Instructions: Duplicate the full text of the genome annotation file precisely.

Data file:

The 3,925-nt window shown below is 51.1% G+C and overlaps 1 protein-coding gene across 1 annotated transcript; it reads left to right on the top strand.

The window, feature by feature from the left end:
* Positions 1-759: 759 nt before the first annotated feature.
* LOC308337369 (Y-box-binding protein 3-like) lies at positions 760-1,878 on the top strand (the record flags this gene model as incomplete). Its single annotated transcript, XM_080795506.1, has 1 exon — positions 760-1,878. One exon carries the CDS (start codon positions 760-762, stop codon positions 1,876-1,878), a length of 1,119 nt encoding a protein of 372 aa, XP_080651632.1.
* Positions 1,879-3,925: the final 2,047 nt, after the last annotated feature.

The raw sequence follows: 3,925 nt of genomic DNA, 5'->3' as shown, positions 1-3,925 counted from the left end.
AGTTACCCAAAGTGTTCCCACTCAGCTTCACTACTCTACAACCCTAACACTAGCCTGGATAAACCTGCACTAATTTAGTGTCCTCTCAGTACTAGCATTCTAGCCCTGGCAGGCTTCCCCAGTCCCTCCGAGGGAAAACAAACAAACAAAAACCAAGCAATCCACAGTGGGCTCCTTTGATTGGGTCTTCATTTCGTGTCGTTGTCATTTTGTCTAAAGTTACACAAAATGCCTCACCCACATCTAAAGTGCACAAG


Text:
The 3,925-nt window shown below is 51.1% G+C and overlaps 1 protein-coding gene across 1 annotated transcript; it reads left to right on the top strand.

The window, feature by feature from the left end:
* Positions 1-759: 759 nt before the first annotated feature.
* LOC308337369 (Y-box-binding protein 3-like) lies at positions 760-1,878 on the top strand (the record flags this gene model as incomplete). Its single annotated transcript, XM_080795506.1, has 1 exon — positions 760-1,878. One exon carries the CDS (start codon positions 760-762, stop codon positions 1,876-1,878), a length of 1,119 nt encoding a protein of 372 aa, XP_080651632.1.
* Positions 1,879-3,925: the final 2,047 nt, after the last annotated feature.

The raw sequence follows: 3,925 nt of genomic DNA, 5'->3' as shown, positions 1-3,925 counted from the left end.
AGTTACCCAAAGTGTTCCCACTCAGCTTCACTACTCTACAACCCTAACACTAGCCTGGATAAACCTGCACTAATTTAGTGTCCTCTCAGTACTAGCATTCTAGCCCTGGCAGGCTTCCCCAGTCCCTCCGAGGGAAAACAAACAAACAAAAACCAAGCAATCCACAGTGGGCTCCTTTGATTGGGTCTTCATTTCGTGTCGTTGTCATTTTGTCTAAAGTTACACAAAATGCCTCACCCACATCTAAAGTGCACAAG